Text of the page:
shudder at the memories

Sexy Muffin

Senior Member
Russian
There is a set phrase in Russian that literally translates as
"When I recall it, I get a shudder"
or
"I get a quick shudder over my body when I suddenly recollect it"

This is said about memories which the speaker would not like to recollect and
such recollecting sends a shudder over the speaker's body similar to a situation
when an unexpected sound, noise, or voice sends a shudder over someone's body.

This is close in meaning to the English phrase "shudder at the memories".

However, the Russian "When I remember it, I get a shudder over my body" is
often used in humourous contexts like:

"Last Sunday I drank two bottles of vodka at a party. When I recall it, I get a shudder"


So, I am looking for a similar set phrase in English please.
 
  • perpend

    Banned
    American English
    Maybe: it gives me the shivers (when I think about it)

    The memories give me the shivers.
     

    Sexy Muffin

    Senior Member
    Russian
    perpend, thanks

    I think singularity of shuddering or shivering is important here.
    It would be better if singular is used to render the meaning of one-time shivering
    like a startle.

    This is what the dictionary says about a startle:
    "a complicated involuntary reaction to a sudden unexpected stimulus (especially a loud noise)"

    In this case the speaker startles not from a loud noise but from a sudden memory.
     
    Last edited:

    perpend

    Banned
    American English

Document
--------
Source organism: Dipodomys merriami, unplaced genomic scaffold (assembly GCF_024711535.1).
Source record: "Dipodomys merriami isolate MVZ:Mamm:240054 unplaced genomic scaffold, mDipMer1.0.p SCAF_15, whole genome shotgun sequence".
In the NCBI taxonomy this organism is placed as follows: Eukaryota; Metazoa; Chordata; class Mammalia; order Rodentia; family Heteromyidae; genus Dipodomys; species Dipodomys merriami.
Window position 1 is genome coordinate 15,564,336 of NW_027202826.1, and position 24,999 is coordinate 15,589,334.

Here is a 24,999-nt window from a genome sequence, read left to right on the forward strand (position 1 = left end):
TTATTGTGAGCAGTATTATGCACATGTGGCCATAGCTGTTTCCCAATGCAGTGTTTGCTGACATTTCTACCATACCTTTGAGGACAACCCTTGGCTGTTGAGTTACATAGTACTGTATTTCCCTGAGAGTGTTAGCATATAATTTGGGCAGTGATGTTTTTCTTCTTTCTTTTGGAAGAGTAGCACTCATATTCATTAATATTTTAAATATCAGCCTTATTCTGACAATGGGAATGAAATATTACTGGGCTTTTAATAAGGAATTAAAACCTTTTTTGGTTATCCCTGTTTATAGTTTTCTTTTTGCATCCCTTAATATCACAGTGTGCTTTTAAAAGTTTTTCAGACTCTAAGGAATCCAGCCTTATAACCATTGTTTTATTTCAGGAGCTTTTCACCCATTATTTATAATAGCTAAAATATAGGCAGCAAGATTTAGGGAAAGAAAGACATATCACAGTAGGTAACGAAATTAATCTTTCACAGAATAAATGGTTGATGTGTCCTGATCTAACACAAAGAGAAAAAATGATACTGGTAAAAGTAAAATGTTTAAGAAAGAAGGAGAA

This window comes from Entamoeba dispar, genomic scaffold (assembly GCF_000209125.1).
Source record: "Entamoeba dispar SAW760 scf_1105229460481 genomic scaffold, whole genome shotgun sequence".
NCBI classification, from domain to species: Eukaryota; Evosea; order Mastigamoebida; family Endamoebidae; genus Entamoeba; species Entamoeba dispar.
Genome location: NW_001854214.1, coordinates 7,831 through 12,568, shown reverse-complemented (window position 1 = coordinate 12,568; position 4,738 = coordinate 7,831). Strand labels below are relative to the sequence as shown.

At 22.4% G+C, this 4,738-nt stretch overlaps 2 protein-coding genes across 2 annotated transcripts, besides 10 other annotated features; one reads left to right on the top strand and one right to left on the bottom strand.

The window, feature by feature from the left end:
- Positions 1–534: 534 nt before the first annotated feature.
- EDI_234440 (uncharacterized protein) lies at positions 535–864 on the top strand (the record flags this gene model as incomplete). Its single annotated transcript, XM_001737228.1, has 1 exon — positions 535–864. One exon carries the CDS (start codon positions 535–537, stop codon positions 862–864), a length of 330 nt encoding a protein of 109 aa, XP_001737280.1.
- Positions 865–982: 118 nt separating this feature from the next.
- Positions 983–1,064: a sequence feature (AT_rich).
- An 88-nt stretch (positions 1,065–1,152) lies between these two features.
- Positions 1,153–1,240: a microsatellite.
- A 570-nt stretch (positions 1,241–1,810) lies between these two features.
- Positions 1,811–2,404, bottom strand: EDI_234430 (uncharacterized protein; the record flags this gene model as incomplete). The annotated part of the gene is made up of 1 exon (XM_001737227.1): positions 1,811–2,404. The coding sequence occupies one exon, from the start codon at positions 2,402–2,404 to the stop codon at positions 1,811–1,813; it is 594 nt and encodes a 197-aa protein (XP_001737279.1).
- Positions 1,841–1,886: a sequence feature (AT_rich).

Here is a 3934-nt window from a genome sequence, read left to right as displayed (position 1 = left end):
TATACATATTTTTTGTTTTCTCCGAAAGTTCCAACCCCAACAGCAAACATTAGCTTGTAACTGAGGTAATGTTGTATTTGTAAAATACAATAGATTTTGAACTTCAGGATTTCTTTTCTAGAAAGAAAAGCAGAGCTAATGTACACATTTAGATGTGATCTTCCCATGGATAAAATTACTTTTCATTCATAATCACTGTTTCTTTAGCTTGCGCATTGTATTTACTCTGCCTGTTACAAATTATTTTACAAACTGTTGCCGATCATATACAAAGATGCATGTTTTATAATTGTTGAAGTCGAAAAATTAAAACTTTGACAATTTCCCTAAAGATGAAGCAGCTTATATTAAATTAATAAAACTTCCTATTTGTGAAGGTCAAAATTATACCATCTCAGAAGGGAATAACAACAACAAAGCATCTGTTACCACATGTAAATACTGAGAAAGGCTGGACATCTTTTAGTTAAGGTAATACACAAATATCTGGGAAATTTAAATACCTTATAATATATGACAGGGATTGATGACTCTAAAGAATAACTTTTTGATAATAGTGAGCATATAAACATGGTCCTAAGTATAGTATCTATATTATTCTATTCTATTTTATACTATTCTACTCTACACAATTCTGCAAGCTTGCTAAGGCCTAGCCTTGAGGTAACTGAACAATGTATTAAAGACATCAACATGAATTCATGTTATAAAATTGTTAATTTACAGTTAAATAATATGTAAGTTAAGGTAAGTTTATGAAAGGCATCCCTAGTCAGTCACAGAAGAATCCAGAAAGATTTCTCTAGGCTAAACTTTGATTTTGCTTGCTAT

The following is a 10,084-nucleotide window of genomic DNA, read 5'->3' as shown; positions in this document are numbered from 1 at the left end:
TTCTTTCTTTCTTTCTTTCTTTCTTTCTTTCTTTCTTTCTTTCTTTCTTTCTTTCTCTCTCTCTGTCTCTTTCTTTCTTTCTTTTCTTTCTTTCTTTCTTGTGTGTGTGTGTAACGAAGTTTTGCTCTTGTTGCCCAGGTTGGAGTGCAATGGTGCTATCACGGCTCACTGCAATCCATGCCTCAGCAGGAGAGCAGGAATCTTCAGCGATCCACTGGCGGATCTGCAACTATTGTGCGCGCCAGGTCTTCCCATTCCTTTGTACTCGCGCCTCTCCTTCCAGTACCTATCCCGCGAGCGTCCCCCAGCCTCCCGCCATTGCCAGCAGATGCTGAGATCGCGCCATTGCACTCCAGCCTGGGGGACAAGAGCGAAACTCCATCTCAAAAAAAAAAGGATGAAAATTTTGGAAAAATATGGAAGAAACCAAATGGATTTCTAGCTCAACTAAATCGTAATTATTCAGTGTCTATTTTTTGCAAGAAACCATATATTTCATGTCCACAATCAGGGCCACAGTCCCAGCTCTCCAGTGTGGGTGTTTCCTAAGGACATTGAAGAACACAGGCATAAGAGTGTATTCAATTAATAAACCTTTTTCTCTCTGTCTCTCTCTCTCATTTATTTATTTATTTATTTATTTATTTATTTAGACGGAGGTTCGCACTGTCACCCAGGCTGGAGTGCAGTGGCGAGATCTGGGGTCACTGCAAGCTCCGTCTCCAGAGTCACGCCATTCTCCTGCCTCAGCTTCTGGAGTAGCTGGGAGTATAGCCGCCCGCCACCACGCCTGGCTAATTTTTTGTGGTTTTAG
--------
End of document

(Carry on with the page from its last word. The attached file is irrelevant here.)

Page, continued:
It's not impossible, but a memory doesn't typically startle you. It might make you shudder, or give you the shivers, when you think back about it.

    Or, it may give you the creeps. :)
     

    Sexy Muffin

    Senior Member
    Russian
    Sometimes - of course not typically - strong unpleasant memories do startle you in the way like a loud unexpected sound startles you.
    And at this moment your body makes one short involuntary movement. I think this "oneness", "singularity" of shivering is important in this context.
    That is why I don't quite like the plurals like "shudders", "shivers", or "creeps".

    Startling is a physiological reaction known to all mankind and I hope there is a set phrase in English for the context I described above.
     

    Sexy Muffin

    Senior Member
    Russian
    perpend, thank you for your efforts

    The essence of the thread is to find a good equivalent English set phrase to the Russian set phrase said in similar context.

    Though, it's quite possible that there is no such set phrase or idiom in English.
     

    DocPenfro

    Senior Member
    English - British
    There is a common phrase, almost identical to your Russian original: "I shudder at the thought", either used as such or else with an object, e.g. “I shudder at the thought of men... I'm due to fall in love again” (Dorothy Parker). It is normally used in either a humorous or a rhetorical/metaphorical way, although there is no reason why it shouldn't be used in the literal sense for something that you find genuinely repulsive.
     
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